Python offers several robust testing libraries, from unit testing and mocking for integration tests to security, load, and UI testing. We have reviewed several libraries and have chosen to share these for their ease of implementation, ease of use, and community contribution/active maintenance over time. As you read, you’ll learn about each of the libraries, how they work, where to fit them in your toolchain, and where you can learn more about each.
There are many unit testing tools available for Python. One tool that meets the needs of unit testing, checking code coverage, and checking for Python standards is PyBuilder. PyBuilder can be used as a tool to write and develop unit and integration tests using TDD. PyBuilder offers frequent updates, complete documentation, and tutorials for installation and usage, as well as plugins that work with existing python test tools. I have used this tool to do test driven development and run tests and code in Python, while analyzing output. For testers, setting up a local PyBuilder installation and then doing some simple code exercises using test-driven development, may be a great way to learn more about unit test development and better understand how unit and integration tests complement one another. One resource to learn TDD using these tools is Python Koans.
Selenium Webdriver is one of the most well-known and stable tools in the tester’s toolbelt for UI testing. Webdriver has bindings for many languages, and Python is no exception. Selenium-Python can be used in headless environment, and can be used with unittest frameworks that don’t require Behavior or Acceptance Test Driven Development to be useful.
For testers who want or need to implement an ATDD solution in Python, the Robot Framework is a well-maintained project with various outreach and support including social media, documentation, videos, and tutorials. Python Behave is a well documented port of the BDD tool Cucumber. Releases have become less frequent over the past year; however, the tool enjoys support from google groups and main developers. Since it is written in Python, it is also easy to customize, which can be good for small implementations.
Many developers and testers want tools that they can use to run active or passive security scans on their software. The Open Web Application Security Project (OWASP) is an open source security project that maintains one of the most popular security scanning tools, the Zed Attack Proxy (ZAP). Known as OWASP ZAP, the project has a Python API that can be used to incorporate security scans into continuous integration suites.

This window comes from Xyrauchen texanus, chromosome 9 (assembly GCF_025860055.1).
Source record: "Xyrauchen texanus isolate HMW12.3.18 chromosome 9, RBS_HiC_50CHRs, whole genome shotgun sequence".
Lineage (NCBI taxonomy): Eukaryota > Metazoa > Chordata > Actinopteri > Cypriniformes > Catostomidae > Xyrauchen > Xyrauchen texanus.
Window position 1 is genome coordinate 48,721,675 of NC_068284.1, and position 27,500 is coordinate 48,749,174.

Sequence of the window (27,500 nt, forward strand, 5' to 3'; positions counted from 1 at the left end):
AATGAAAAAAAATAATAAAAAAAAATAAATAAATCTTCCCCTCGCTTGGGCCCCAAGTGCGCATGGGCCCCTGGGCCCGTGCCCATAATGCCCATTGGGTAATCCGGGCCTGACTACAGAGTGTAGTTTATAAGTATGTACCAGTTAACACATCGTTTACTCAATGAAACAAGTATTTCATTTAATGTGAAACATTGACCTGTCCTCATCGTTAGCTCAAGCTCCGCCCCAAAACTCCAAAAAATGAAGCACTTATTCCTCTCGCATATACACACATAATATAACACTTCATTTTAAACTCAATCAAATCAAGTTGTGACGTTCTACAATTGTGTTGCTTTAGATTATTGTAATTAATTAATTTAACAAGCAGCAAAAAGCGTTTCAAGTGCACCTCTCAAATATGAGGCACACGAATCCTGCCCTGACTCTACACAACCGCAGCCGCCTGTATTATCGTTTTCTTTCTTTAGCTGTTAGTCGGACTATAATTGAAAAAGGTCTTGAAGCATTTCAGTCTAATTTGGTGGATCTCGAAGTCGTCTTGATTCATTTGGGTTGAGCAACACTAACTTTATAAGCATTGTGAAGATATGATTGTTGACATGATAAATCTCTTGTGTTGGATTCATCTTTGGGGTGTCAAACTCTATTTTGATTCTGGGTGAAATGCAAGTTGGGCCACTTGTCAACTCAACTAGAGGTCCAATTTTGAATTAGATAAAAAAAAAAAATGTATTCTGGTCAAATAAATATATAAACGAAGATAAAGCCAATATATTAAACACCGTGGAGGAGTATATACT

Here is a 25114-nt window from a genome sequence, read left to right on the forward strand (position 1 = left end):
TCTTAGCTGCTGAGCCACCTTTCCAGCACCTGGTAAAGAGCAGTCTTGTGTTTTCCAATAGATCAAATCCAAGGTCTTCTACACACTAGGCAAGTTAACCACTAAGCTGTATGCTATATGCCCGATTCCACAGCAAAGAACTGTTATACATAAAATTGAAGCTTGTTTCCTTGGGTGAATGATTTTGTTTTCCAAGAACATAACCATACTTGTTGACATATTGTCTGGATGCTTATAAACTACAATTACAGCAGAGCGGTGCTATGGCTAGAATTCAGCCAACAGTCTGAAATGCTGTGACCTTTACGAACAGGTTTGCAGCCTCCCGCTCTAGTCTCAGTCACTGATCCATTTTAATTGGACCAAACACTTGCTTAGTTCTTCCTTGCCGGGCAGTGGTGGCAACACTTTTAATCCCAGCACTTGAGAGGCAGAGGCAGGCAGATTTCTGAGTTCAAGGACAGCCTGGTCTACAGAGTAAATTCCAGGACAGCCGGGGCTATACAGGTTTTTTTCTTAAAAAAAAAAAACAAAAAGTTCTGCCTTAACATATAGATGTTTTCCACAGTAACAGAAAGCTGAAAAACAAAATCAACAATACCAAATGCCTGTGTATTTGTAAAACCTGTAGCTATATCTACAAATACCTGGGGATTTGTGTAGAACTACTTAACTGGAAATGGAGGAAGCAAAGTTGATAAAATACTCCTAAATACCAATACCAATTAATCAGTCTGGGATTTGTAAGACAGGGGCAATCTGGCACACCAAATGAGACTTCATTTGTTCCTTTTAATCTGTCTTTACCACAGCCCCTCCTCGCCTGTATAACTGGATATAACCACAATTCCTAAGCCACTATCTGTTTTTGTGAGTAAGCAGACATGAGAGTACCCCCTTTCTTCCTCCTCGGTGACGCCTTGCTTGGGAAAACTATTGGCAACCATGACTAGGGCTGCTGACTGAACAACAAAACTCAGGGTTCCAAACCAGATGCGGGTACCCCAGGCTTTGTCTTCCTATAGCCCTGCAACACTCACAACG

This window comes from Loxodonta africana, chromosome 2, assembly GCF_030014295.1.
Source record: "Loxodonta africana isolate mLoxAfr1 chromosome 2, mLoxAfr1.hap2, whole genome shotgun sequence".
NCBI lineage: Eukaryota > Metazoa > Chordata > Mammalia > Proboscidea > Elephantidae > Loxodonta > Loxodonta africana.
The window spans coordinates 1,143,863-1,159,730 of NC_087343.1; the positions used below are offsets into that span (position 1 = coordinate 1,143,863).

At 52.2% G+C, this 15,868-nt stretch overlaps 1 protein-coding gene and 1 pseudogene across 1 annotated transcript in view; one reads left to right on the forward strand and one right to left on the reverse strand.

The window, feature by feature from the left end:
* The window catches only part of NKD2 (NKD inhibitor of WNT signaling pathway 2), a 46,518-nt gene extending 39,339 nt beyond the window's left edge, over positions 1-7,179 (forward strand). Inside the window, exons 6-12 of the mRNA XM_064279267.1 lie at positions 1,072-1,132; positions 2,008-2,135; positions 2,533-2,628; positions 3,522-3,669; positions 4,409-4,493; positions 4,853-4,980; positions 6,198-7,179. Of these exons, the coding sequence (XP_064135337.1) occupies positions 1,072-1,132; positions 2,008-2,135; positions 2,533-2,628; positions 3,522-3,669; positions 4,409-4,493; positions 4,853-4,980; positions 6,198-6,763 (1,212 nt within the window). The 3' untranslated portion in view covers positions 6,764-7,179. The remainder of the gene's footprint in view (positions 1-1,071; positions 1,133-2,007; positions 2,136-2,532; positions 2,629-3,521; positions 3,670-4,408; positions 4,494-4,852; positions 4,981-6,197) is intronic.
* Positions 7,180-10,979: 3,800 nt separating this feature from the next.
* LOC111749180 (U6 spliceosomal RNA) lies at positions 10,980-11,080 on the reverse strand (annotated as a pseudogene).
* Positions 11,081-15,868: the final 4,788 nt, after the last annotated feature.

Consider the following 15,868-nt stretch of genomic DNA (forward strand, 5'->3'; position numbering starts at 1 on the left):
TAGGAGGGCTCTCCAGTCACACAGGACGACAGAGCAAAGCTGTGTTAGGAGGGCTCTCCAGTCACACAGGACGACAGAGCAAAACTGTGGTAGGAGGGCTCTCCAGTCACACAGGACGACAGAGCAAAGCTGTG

So what does this mean? For testers, it is a great opportunity to work with the development team to implement tools, learn more about Python, and gain an overall product benefit. Learning OWASP ZAP is accessible, with a tremendous amount of documentation and support, including YouTube videos and tutorials. Testers looking to learn application security will find the toolset available in OWASP ZAP to be very extensive, with additional plugins available for use.
There’s a Library for That
The Python ecosystem is vast, and there are hundreds of tools available for testing. If you are looking for a tool to do a testing job, it is likely that there is at least one existing tool under active development, which means an active GitHub or PyPi repository, extensive documentation, and a supportive user community. Because Python is an open-source language, testers who wish to use Python tools can also make contributions to these tools, or even build their own. The Python community is friendly, and tools with active authors and communities are generally willing to answer questions and point you in the right direction as you learn and implement them into your toolbox. Investigate the libraries in this article, and continue your research into the variety of test tools available for Python.
Python Koans: https://github.com/gregmalcolm/python_koans
Mockito for Python: https://github.com/kaste/mockito-python
Selenium-Python Versioning: https://pypi.python.org/pypi/selenium
Robot Framework: http://robotframework.org/
Python Behave: http://pythonhosted.org/behave/
OWASP ZAP: https://github.com/zaproxy/zap-api-python
Python Testing Libraries: https://wiki.python.org/moin/PythonTestingToolsTaxonomy
This is a guest posting by Jess Ingrassellino. Jess is a software engineer in New York. She has perused interests in music, writing, teaching, technology, art and philosophy. She is the founder of TeachCode.org